Healing Cracked Heels

I have reoccurring cracks in my heels that are very painful, and over-the-counter skin moisture creams do not seem to help. What causes these skin cracks and how do you get rid of them once and for all?

Dry skin – what an irritating and noisome problem. Whether it be fine scaling and flaking of the lower legs, a tight dryness of the face, cracking and fissuring of the fingers or feet, or an itchy irritation of the shoulders and back, dry skin is a nuisance.

It is also ubiquitous: most people complain of dry skin problems at one time or another in their lives, while some people deal with it their entire lives. I have a newborn baby at home, nine weeks old, who has dry skin (a temporary newborn condition.) Her proud grandmother, who has been plagued with dry skin all of her life, is allergic to most skin moisturizers, which is an especially challenging situation for her. Alleviating dry skin conditions is a multibillion dollar industry of skin moisturizer manufacturers each vying to sell their products to eager, albeit irritated, customers.

Healing Cracked Heels

What actually is going on with dry skin? Dryness would suggest a lack of water, yet studies comparing dry and normal skin fail to find a difference in water content in the outer skin layer called the stratum corneum. This is a bit counterintuitive, since the way in which dry skin is healed is by using remedies that increase the moisture content of the skin. It seems that the problem is not fully understood. One line of thought is that the problem is more one of excessive evaporation. Even when we are not sweating, water is lost through the skin. Doctors call this “insensible water loss” (insensible, as in we can’t very well measure it) which clinical studies estimate may be as much as half a quart of water per day. People with dry skin problems appear to have problems with their stratum corneum that lead to accelerated water loss.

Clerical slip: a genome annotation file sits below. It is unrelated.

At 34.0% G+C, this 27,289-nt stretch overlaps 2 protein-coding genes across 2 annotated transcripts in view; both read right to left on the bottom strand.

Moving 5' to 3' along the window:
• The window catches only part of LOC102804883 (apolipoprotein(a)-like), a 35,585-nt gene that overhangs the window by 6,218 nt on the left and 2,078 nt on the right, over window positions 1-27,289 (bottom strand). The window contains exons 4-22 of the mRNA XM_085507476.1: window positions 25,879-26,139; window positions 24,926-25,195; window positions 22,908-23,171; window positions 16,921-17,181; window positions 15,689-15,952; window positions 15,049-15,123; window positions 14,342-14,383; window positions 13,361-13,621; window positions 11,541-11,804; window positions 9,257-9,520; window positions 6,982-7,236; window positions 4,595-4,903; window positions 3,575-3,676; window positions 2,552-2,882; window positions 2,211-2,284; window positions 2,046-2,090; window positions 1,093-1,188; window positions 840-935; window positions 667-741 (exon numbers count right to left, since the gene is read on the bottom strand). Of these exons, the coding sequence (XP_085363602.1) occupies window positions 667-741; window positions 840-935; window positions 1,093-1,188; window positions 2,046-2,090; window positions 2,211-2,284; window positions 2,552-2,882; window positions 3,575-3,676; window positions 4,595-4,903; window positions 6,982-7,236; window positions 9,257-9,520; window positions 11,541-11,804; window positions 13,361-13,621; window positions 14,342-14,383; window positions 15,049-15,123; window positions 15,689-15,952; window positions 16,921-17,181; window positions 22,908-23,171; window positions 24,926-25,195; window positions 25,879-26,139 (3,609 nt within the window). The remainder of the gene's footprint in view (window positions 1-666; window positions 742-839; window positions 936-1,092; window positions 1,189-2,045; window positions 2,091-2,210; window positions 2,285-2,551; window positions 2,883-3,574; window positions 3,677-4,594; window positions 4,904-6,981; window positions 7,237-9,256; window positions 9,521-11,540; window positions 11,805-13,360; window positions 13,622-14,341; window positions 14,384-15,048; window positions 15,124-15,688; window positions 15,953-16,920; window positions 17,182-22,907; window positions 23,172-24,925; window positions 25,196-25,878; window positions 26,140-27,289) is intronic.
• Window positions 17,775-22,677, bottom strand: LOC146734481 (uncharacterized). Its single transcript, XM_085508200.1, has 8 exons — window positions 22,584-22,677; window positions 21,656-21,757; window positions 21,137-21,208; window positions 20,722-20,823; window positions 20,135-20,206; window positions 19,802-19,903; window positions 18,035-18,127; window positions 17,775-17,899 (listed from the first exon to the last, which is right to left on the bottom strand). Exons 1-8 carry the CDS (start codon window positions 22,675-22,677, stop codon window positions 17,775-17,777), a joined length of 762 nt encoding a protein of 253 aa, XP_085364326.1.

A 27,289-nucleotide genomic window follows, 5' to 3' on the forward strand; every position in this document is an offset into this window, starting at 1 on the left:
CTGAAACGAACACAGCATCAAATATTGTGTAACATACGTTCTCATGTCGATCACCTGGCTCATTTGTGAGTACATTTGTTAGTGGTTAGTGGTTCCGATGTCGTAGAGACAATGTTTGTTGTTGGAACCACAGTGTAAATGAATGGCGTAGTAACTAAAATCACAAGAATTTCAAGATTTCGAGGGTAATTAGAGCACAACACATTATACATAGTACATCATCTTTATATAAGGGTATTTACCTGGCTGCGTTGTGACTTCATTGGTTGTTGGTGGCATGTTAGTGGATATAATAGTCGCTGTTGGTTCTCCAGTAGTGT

We do know that there are many everyday activities that make dry skin worse. Chief among these is the use of soaps, detergents and disinfectants (such as rubbing alcohol). Daily bathing is a routine part of life for many of us, and plenty of soap is often used as part of the ritual. Soap does a nice job of cleaning the skin, and it smells great, but it is also capable of damaging the stratum corneum, causing an acceleration of water loss by up to 50 times the normal rate. The result is dry skin.

Environmental factors are also important. For example, in cold weather the atmosphere is unable to hold as much moisture as in warm weather. Thus, when the cold winter winds blow, moisture is sucked out of the body at a rapid rate and the skin dries out. The dryness of forced hot air heating systems, or of homes that heat with wood, make matters even worse since these kinds of heat seem to be especially drying. Age is also a factor. As one gets older, the number and activity of oil producing sebaceous glands are reduced and there is also a lower rate of perspiration in the elderly. This predisposes older adults to dry skin and extra care must be taken.